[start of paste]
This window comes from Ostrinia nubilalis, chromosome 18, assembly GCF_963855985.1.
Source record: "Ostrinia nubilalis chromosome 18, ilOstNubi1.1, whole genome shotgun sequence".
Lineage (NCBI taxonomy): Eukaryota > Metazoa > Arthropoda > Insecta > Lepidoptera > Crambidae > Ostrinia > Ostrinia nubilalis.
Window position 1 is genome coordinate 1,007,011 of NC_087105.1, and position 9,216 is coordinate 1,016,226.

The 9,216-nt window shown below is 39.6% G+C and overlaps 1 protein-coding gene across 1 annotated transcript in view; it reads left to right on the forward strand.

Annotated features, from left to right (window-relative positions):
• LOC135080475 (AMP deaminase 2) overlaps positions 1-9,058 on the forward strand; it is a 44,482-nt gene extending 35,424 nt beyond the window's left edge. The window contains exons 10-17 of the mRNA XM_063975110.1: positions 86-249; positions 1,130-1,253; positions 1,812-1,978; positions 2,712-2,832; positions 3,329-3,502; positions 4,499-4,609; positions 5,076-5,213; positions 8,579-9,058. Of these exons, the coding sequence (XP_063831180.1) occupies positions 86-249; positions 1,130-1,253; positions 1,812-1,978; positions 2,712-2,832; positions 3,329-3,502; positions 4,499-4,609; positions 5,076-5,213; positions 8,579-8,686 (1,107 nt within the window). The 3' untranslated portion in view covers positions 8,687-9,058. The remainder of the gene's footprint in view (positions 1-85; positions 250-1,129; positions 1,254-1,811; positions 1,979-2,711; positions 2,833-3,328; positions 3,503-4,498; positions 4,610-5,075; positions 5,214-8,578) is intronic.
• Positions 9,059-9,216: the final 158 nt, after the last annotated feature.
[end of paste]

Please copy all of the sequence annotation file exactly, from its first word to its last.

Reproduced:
This window comes from Ostrinia nubilalis, chromosome 18, assembly GCF_963855985.1.
Source record: "Ostrinia nubilalis chromosome 18, ilOstNubi1.1, whole genome shotgun sequence".
Lineage (NCBI taxonomy): Eukaryota > Metazoa > Arthropoda > Insecta > Lepidoptera > Crambidae > Ostrinia > Ostrinia nubilalis.
Window position 1 is genome coordinate 1,007,011 of NC_087105.1, and position 9,216 is coordinate 1,016,226.

The 9,216-nt window shown below is 39.6% G+C and overlaps 1 protein-coding gene across 1 annotated transcript in view; it reads left to right on the forward strand.

Annotated features, from left to right (window-relative positions):
• LOC135080475 (AMP deaminase 2) overlaps positions 1-9,058 on the forward strand; it is a 44,482-nt gene extending 35,424 nt beyond the window's left edge. The window contains exons 10-17 of the mRNA XM_063975110.1: positions 86-249; positions 1,130-1,253; positions 1,812-1,978; positions 2,712-2,832; positions 3,329-3,502; positions 4,499-4,609; positions 5,076-5,213; positions 8,579-9,058. Of these exons, the coding sequence (XP_063831180.1) occupies positions 86-249; positions 1,130-1,253; positions 1,812-1,978; positions 2,712-2,832; positions 3,329-3,502; positions 4,499-4,609; positions 5,076-5,213; positions 8,579-8,686 (1,107 nt within the window). The 3' untranslated portion in view covers positions 8,687-9,058. The remainder of the gene's footprint in view (positions 1-85; positions 250-1,129; positions 1,254-1,811; positions 1,979-2,711; positions 2,833-3,328; positions 3,503-4,498; positions 4,610-5,075; positions 5,214-8,578) is intronic.
• Positions 9,059-9,216: the final 158 nt, after the last annotated feature.